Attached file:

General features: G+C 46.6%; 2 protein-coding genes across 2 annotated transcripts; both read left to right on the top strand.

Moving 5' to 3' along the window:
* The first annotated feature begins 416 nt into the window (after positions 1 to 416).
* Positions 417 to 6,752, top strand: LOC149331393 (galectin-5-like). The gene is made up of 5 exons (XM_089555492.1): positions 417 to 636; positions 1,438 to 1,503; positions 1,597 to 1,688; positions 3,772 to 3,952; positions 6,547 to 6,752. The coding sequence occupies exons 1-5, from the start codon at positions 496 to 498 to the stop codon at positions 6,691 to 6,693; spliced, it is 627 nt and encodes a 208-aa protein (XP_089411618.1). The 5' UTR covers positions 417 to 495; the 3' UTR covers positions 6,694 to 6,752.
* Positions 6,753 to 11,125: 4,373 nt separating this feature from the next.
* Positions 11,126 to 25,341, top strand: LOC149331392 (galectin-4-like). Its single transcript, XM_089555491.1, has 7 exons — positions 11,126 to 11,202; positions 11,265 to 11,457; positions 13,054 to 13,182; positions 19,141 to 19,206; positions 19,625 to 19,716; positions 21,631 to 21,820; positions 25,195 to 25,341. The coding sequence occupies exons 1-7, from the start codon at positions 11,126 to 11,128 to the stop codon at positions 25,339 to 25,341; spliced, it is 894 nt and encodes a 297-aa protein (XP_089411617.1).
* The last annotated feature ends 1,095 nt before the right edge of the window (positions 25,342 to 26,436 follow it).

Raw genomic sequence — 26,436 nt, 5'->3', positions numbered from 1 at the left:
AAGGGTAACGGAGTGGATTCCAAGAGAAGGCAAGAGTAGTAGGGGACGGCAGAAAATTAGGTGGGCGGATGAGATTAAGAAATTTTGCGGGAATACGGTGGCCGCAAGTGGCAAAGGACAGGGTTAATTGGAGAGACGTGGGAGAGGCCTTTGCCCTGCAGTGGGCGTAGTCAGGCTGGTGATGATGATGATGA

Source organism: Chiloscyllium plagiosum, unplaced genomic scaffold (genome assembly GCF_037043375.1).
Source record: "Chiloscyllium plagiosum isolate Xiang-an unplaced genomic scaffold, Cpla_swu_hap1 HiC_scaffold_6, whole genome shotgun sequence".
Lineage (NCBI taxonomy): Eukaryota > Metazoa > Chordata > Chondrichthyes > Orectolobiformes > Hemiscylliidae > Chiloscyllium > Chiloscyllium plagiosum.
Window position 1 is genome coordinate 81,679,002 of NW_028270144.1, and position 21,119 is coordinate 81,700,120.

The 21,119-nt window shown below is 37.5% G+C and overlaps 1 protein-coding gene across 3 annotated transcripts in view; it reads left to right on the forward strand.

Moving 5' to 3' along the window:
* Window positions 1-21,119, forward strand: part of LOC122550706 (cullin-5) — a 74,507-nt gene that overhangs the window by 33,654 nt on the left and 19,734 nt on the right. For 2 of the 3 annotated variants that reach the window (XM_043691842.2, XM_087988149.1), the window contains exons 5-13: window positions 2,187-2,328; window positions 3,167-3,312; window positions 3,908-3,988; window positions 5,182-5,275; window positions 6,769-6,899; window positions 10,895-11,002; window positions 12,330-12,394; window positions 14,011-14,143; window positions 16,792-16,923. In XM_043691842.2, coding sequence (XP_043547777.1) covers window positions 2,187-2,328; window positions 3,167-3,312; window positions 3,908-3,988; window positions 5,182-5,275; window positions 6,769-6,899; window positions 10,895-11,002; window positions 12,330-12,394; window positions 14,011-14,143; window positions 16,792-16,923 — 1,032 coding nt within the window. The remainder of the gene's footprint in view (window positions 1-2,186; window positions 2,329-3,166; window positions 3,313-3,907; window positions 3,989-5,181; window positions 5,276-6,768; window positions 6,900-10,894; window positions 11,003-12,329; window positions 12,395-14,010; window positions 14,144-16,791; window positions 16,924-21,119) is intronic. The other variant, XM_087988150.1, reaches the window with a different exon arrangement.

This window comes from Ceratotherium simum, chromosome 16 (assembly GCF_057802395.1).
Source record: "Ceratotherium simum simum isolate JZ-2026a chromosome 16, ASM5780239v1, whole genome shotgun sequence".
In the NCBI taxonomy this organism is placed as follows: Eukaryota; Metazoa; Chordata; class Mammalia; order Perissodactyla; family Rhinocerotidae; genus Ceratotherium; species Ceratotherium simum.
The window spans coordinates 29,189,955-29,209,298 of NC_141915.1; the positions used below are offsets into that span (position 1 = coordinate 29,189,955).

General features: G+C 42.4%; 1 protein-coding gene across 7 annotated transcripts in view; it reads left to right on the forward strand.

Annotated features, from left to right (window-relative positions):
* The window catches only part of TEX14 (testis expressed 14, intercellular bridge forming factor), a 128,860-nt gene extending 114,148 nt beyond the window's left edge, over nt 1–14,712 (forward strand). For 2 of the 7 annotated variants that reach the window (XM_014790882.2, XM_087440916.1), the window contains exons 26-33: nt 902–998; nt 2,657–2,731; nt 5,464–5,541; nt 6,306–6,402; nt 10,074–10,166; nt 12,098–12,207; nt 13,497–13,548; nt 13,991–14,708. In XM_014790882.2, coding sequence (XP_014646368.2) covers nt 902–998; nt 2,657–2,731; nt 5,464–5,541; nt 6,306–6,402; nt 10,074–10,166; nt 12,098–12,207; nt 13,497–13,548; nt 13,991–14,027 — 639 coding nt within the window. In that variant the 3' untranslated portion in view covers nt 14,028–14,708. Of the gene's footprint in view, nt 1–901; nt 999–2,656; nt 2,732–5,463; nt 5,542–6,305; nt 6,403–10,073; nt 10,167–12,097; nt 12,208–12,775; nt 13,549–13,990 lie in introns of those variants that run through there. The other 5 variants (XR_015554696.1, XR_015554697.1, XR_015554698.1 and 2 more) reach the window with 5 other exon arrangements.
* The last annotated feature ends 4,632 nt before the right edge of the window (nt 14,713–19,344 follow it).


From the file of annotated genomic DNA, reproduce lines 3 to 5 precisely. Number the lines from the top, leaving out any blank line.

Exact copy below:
* The first annotated feature begins 416 nt into the window (after positions 1 to 416).
* Positions 417 to 6,752, top strand: LOC149331393 (galectin-5-like). The gene is made up of 5 exons (XM_089555492.1): positions 417 to 636; positions 1,438 to 1,503; positions 1,597 to 1,688; positions 3,772 to 3,952; positions 6,547 to 6,752. The coding sequence occupies exons 1-5, from the start codon at positions 496 to 498 to the stop codon at positions 6,691 to 6,693; spliced, it is 627 nt and encodes a 208-aa protein (XP_089411618.1). The 5' UTR covers positions 417 to 495; the 3' UTR covers positions 6,694 to 6,752.
* Positions 6,753 to 11,125: 4,373 nt separating this feature from the next.